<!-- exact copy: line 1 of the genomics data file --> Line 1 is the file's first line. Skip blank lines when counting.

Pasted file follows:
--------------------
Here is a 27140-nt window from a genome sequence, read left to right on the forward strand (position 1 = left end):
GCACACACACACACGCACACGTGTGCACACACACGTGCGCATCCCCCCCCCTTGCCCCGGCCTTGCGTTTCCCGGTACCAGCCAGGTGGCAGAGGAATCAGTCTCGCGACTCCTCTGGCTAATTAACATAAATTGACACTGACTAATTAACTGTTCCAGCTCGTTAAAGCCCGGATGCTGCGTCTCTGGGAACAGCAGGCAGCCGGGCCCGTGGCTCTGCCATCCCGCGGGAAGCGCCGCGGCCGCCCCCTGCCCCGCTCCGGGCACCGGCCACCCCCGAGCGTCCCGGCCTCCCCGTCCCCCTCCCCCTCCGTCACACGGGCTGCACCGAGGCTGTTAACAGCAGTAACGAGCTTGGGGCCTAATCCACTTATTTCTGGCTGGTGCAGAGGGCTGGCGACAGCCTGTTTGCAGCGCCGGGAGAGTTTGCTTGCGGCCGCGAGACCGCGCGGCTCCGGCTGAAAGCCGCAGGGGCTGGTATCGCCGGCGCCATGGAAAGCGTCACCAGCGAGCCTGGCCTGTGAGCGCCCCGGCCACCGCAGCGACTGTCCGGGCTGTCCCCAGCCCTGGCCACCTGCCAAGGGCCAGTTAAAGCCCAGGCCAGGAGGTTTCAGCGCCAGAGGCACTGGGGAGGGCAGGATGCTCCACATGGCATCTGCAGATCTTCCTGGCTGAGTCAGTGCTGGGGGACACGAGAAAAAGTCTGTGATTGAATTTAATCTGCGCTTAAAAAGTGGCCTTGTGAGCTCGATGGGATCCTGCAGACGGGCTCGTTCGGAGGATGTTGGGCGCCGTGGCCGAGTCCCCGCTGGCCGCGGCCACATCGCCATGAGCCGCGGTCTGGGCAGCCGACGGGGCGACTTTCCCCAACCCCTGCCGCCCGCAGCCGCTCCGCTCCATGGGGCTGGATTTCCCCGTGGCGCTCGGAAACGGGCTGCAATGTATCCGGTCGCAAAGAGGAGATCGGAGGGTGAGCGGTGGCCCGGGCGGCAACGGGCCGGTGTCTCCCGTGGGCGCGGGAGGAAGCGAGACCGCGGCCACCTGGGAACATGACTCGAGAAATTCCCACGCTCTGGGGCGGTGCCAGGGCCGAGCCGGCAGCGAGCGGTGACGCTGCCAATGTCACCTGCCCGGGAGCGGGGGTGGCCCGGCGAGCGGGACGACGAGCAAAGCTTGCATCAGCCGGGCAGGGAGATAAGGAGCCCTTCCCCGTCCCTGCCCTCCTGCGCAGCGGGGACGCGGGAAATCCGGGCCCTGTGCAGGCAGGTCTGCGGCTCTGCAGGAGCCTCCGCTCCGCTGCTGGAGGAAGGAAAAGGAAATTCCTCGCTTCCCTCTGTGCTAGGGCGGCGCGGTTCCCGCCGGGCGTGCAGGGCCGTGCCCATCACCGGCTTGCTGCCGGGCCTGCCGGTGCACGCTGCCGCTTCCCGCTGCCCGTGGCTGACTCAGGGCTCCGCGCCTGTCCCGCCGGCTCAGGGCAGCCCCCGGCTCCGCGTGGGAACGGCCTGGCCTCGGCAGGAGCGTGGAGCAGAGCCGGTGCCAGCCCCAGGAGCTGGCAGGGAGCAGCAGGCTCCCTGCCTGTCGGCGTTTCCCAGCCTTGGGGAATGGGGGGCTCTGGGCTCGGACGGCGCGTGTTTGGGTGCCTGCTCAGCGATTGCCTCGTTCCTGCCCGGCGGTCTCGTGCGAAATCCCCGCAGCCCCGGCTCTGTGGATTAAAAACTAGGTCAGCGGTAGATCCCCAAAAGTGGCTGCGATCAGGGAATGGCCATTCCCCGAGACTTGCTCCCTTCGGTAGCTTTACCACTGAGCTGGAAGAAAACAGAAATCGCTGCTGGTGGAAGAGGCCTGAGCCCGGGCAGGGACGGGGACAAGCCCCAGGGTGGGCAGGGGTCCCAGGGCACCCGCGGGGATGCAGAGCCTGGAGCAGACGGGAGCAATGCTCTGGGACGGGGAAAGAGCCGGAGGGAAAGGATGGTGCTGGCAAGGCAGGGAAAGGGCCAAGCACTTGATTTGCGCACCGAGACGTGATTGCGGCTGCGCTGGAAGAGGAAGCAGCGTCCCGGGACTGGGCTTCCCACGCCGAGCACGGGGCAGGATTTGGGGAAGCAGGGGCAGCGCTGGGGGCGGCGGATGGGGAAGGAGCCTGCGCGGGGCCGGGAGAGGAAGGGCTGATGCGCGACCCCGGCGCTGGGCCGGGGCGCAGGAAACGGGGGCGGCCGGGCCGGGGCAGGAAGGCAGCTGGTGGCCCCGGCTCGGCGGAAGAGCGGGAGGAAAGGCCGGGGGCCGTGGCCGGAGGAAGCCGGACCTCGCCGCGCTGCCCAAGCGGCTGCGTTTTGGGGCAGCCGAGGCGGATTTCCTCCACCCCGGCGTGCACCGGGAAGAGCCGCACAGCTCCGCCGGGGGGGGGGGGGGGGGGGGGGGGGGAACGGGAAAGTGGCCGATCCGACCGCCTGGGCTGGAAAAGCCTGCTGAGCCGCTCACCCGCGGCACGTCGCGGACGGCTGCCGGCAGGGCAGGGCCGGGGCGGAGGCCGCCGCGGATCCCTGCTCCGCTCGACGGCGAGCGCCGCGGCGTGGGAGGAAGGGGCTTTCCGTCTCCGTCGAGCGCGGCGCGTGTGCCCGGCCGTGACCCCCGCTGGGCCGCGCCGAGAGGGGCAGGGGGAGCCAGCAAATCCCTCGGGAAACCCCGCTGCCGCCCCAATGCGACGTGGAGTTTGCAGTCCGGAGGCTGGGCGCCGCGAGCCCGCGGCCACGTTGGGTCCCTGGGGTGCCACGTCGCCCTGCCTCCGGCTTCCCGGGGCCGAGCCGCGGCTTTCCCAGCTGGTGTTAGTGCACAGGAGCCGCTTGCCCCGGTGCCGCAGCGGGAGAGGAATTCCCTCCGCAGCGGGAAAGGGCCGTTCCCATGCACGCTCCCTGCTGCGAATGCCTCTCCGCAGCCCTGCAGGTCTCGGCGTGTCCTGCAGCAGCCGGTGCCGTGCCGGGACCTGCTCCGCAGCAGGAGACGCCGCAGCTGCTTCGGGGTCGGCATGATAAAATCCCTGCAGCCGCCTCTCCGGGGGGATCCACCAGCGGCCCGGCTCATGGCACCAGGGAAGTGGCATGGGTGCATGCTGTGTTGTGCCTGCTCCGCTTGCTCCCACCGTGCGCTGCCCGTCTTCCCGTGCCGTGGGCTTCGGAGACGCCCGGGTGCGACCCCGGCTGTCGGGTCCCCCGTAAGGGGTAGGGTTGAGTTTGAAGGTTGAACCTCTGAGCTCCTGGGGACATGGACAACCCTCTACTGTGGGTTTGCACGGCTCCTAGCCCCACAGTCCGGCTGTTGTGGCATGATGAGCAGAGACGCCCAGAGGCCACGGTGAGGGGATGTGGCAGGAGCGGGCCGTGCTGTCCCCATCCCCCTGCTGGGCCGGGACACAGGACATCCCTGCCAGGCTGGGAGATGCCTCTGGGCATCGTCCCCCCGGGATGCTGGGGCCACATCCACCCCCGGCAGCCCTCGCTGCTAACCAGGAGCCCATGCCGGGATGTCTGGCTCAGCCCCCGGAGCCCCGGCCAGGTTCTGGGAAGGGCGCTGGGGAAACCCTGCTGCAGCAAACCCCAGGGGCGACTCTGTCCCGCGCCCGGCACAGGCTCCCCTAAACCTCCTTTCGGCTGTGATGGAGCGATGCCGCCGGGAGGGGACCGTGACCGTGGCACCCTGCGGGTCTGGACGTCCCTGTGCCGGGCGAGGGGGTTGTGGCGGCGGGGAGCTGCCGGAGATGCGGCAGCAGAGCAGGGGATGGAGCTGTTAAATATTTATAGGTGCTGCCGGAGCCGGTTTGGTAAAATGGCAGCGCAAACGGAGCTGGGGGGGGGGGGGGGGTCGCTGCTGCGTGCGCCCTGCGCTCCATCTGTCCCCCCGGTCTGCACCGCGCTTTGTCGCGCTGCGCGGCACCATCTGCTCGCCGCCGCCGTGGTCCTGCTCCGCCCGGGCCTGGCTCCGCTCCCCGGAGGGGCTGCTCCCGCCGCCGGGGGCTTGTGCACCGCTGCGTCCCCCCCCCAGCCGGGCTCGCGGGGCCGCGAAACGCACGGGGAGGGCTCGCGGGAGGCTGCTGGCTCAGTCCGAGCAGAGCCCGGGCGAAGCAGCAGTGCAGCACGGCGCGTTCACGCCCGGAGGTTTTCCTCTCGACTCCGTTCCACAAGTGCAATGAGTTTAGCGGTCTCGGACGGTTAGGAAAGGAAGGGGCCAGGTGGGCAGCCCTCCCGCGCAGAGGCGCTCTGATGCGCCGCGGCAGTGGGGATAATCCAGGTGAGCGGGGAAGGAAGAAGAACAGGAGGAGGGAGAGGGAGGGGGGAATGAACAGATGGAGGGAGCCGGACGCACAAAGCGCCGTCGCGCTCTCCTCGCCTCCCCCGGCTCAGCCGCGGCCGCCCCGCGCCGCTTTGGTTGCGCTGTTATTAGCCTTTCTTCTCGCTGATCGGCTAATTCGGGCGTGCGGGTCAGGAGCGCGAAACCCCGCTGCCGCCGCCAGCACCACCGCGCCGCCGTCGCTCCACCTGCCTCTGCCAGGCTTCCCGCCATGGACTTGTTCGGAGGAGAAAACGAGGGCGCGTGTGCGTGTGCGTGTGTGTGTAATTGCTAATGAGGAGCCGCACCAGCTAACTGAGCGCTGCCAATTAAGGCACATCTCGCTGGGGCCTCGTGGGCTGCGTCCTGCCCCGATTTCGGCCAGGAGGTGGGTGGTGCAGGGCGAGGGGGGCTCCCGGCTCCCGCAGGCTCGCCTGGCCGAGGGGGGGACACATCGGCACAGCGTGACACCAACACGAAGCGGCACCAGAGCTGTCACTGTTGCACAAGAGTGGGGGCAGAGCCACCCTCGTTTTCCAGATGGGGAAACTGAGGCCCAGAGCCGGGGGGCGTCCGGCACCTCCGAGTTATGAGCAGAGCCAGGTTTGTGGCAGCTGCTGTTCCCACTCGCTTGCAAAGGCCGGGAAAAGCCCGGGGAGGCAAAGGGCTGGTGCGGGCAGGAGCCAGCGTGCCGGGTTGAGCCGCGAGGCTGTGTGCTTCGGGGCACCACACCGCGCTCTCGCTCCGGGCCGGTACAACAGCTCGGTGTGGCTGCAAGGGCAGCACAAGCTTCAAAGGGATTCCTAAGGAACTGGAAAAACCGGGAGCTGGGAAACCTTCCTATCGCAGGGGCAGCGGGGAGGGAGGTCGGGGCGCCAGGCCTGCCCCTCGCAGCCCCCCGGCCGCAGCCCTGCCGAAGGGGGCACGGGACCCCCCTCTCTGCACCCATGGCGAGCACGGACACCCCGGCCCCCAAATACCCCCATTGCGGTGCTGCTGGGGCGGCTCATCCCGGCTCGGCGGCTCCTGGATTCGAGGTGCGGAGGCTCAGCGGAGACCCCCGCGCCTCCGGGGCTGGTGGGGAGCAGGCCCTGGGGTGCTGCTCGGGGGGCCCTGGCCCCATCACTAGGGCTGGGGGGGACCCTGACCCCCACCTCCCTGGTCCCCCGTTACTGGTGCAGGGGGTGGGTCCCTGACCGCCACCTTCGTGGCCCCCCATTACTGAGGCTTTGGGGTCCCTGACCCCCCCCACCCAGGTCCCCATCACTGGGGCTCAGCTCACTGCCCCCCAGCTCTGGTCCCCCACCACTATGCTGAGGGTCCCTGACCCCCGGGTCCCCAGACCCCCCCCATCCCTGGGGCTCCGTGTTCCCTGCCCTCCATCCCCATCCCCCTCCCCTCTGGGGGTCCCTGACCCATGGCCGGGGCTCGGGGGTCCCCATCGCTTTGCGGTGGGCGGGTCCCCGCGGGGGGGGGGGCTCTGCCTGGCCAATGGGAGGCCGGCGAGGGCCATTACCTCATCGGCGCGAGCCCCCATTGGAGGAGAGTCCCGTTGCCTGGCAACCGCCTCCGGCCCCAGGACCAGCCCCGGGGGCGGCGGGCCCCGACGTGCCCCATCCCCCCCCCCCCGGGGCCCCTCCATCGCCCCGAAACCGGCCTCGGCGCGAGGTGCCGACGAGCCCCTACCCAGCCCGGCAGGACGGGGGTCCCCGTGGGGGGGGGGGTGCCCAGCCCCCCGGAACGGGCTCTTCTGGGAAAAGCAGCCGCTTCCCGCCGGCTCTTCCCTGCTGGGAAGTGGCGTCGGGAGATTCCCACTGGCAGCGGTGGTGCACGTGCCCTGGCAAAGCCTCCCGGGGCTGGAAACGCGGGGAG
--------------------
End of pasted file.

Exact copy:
Here is a 27140-nt window from a genome sequence, read left to right on the forward strand (position 1 = left end):